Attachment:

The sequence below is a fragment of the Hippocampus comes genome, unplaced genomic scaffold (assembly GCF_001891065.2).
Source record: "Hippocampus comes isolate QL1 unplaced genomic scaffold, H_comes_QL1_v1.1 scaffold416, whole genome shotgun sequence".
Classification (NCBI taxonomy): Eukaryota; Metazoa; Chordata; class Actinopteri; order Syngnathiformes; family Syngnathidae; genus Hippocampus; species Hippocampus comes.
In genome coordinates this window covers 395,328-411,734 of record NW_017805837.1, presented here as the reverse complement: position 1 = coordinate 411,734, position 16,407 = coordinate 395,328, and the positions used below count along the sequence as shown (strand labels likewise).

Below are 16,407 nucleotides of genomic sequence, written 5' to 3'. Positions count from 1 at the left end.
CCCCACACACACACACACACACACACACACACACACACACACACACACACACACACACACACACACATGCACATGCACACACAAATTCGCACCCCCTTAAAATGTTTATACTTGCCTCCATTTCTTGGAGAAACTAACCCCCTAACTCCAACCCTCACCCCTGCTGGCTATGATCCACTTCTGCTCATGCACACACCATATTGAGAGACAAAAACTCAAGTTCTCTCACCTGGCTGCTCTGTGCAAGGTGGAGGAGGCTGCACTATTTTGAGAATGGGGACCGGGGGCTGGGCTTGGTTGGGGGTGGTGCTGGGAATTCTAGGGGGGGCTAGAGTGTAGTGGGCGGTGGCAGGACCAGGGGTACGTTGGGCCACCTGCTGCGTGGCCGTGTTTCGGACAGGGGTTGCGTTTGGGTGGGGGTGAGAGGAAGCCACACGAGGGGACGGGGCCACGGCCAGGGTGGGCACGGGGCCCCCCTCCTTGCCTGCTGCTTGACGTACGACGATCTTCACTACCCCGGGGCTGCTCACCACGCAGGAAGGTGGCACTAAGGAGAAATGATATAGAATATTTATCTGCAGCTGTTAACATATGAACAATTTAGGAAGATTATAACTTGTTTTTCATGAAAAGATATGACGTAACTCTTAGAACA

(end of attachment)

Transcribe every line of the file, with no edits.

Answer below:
The sequence below is a fragment of the Hippocampus comes genome, unplaced genomic scaffold (assembly GCF_001891065.2).
Source record: "Hippocampus comes isolate QL1 unplaced genomic scaffold, H_comes_QL1_v1.1 scaffold416, whole genome shotgun sequence".
Classification (NCBI taxonomy): Eukaryota; Metazoa; Chordata; class Actinopteri; order Syngnathiformes; family Syngnathidae; genus Hippocampus; species Hippocampus comes.
In genome coordinates this window covers 395,328-411,734 of record NW_017805837.1, presented here as the reverse complement: position 1 = coordinate 411,734, position 16,407 = coordinate 395,328, and the positions used below count along the sequence as shown (strand labels likewise).

Below are 16,407 nucleotides of genomic sequence, written 5' to 3'. Positions count from 1 at the left end.
CCCCACACACACACACACACACACACACACACACACACACACACACACACACACACACACACACACATGCACATGCACACACAAATTCGCACCCCCTTAAAATGTTTATACTTGCCTCCATTTCTTGGAGAAACTAACCCCCTAACTCCAACCCTCACCCCTGCTGGCTATGATCCACTTCTGCTCATGCACACACCATATTGAGAGACAAAAACTCAAGTTCTCTCACCTGGCTGCTCTGTGCAAGGTGGAGGAGGCTGCACTATTTTGAGAATGGGGACCGGGGGCTGGGCTTGGTTGGGGGTGGTGCTGGGAATTCTAGGGGGGGCTAGAGTGTAGTGGGCGGTGGCAGGACCAGGGGTACGTTGGGCCACCTGCTGCGTGGCCGTGTTTCGGACAGGGGTTGCGTTTGGGTGGGGGTGAGAGGAAGCCACACGAGGGGACGGGGCCACGGCCAGGGTGGGCACGGGGCCCCCCTCCTTGCCTGCTGCTTGACGTACGACGATCTTCACTACCCCGGGGCTGCTCACCACGCAGGAAGGTGGCACTAAGGAGAAATGATATAGAATATTTATCTGCAGCTGTTAACATATGAACAATTTAGGAAGATTATAACTTGTTTTTCATGAAAAGATATGACGTAACTCTTAGAACA